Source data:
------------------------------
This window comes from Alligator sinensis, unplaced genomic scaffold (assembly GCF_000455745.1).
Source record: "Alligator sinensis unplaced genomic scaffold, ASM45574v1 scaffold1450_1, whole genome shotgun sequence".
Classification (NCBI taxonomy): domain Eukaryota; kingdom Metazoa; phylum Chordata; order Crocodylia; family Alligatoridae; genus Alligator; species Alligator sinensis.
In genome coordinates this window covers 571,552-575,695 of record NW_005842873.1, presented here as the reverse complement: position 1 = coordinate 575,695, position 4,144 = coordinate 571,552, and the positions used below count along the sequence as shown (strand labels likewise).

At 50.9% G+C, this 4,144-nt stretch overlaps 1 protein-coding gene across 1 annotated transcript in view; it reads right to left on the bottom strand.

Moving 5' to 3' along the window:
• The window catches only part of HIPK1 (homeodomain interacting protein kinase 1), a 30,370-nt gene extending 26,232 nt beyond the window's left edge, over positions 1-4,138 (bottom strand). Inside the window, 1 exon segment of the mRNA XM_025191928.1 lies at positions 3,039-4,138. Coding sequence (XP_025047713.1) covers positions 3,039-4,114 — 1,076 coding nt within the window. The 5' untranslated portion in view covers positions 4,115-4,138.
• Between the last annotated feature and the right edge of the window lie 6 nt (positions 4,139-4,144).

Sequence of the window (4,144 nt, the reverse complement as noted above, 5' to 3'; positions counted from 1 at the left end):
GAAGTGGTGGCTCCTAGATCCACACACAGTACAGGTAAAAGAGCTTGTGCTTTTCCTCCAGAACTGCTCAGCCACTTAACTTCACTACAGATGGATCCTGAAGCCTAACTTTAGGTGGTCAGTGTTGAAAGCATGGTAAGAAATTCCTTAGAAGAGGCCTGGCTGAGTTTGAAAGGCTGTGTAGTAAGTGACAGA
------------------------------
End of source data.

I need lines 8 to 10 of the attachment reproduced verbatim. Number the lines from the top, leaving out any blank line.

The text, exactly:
• Between the last annotated feature and the right edge of the window lie 6 nt (positions 4,139-4,144).

Sequence of the window (4,144 nt, the reverse complement as noted above, 5' to 3'; positions counted from 1 at the left end):
GAAGTGGTGGCTCCTAGATCCACACACAGTACAGGTAAAAGAGCTTGTGCTTTTCCTCCAGAACTGCTCAGCCACTTAACTTCACTACAGATGGATCCTGAAGCCTAACTTTAGGTGGTCAGTGTTGAAAGCATGGTAAGAAATTCCTTAGAAGAGGCCTGGCTGAGTTTGAAAGGCTGTGTAGTAAGTGACAGA